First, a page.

It’s been awhile since I updated this blog and I thank all of you who have visited it to read the updates on my musical activities. I greatly appreciate the support from the bloggers who have liked this blog.
i wish to share my experience of performing at a concert that was deeply fascinating, scary, and educational at the same time. It also revealed to me the level of readiness I have to take on the demands of such a concert. It is a gig I will remember for life.
How did I get the gig? It started with a simple birthday greeting last year on Caspar Francis’, the music director of the show, on his facebook and a mention that I would love to work with him. Caspar and I go way back to when he was still schooling and I was in a Grunge/Progressive Rock band called Withered Tree. He was a fan of the band and had a strong aspiration to be a full-time musician. A couple of years after Withered Tree broke up, I re-established connection with Caspar on facebook and I learnt that he was doing his diploma at the School of Music and Audio Technology in the Singapore Polytechnic. Throughout the entire preparation for the concert, my respect for him grew. He worked very late nights to complete the MIDI tracks under a very tight schedule and he had to juggle that with his army commitments (National Service). He was a huge reason behind the success of the 2013 Voices From The Gramophone Concert.
Flash forward to a couple of months after I wished him Happy Birthday on his facebook wall, he called me to ask if I was interested in doing this Chinese concert featuring Old Shanghai era (1930s to 1940s) songs. I said yes without a 2nd thought.
In the weeks that followed leading to the concert, I received the MIDI backing tracks in batches along with the PDF scores and got down to woodshed on the songs. I made sure that I tried to get the feel authentic and here’s what I’ve learnt along the way:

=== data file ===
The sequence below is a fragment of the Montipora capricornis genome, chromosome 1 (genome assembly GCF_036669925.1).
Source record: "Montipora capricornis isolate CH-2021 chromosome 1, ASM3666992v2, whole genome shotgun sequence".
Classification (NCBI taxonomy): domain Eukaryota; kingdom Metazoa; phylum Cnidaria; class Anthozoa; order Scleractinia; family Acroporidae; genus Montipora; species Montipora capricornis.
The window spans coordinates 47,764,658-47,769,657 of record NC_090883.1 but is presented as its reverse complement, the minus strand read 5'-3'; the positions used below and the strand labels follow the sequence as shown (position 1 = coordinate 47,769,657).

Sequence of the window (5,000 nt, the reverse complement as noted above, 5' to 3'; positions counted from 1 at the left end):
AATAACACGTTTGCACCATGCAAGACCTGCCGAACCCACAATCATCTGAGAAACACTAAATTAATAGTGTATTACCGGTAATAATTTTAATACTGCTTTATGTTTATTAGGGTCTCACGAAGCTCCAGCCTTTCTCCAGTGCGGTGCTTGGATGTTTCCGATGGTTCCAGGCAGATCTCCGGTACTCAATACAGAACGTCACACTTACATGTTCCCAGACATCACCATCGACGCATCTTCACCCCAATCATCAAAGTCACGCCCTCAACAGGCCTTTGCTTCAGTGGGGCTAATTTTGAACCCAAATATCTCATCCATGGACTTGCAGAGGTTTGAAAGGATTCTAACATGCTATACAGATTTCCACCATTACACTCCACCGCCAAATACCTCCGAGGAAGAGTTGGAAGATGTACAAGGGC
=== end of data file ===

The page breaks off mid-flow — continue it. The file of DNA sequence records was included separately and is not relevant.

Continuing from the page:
1) The drums and/or percussion, if any, should not be upfront on these classic Old Shanghai era songs. Thus, I had to play with a very light touch and not go beyond the mezzo piano to mezzo forte volume level.
2) Drums had to sound crisp and with a nice amount ring to them, not the dead or thuddy drums sounds of the last 30 years.
3) The types of cymbals used were very critical to the overall sound and vibe of the songs. I knew that there had to be some vintage cymbal sounds in the mix and after going through a couple of cymbals, I settled on the following setup for the concert:
21″ SABIAN AAX Memphis Ride
18″ SOULTONE Extreme Crash
18″ SOULTONE Vintage Crash
14″ SOULTONE Custom Brilliant Hi-Hats
The kit was provided for at the concert and it was an old TAMA 5-pc Rockstar kit with a floor tom that had a dead resonant head which the sound/backline company had to replace on my request. i was not going to settle for lousy sounds just because I had a less than ideal kit to work with. Probably one of the highlights of the day is me struggling to tune the floor tom for almost 2 hours!
For the snare drum, I used my gorgeous and most trusty LUDWIG Hand Hammered Chromed Aluminium Supraphonic snare that I affectionately refer to as “Linda”.